The grain size, distribution, grain fitness are determined with the help of the fitness testing of moulding sands. The apparatus consists of a number of standard sieves mounted one above the other, on a power driven shaker.

The shaker vibrates the sieves and the sand placed on the top sieve gets screened and collects on different sieves depending upon the various sizes of grains present in the moulding sand.

The top sieve is coarsest and the bottom-most sieve is the finest of all the sieves. In between sieve placed in order of fineness from top to bottom.

01-grain fitness test-sand grain distribution-sand grain sieve-power driven shaker-particle size distribution

Procedures are:

1. Sample of dry sand (clay removed sand) placed in the upper sieve

2. Sand vibrated for definite period

3. The amount of same retained on each sieve weighted.

4. Percentage distribution of grain is computed.

Air Permeability test:

The quantity of air that will pass through a standard specimen of the sand at a particular pressure condition is called the permeability of the sand.

Following are the major parts of the permeability test equipment:

1. An inverted bell jar, which floats in a water.

2. Specimen tube, for the purpose of hold the equipment

3. A manometer (measure the air pressure)

01-sand permeability tester-permeability test

Steps involved are:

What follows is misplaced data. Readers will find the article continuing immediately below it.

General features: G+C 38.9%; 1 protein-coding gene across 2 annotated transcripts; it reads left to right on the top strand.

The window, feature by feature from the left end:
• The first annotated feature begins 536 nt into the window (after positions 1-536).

1. The air (2000cc volume) held in the bell jar forced to pass through the sand specimen.

2. At this time air entering the specimen equal to the air escaped through the specimen

3. Take the pressure reading in the manometer.

4. Note the time required for 2000cc of air to pass the sand

5. Calculate the permeability number

6. Permeability number (N) = ((V x H) / (A x P x T))


V-Volume of air (cc)

H-Height of the specimen (mm)

A-Area of the specimen (mm2)

P-Air pressure (gm / cm2)

T-Time taken by the air to pass through the sand (seconds)

Strength test:

Measurements of strength of moulding sands carried out on the universal sand strength testing machine. The strength measured such as compression, shear and tension.

The sands that could be tested are green sand, dry sand or core sand. The compression and shear test involve the standard cylindrical specimen that was used for the permeability test.

01-universal sand strength testing machine-universal sand testing machine-sand strength test-compression test-tension test-shear test

a. Green compression strength:

Green compression strength or simply green strength generally refers to the stress required to rupture the sand specimen under compressive loading. The sand specimen taken out of the specimen tube and immediately (any delay causes the drying of the sample which increases the strength) put on the strength testing machine and the force required to cause the compression failure is determined. The green strength of sands is generally in the range of 30 to 160 KPa.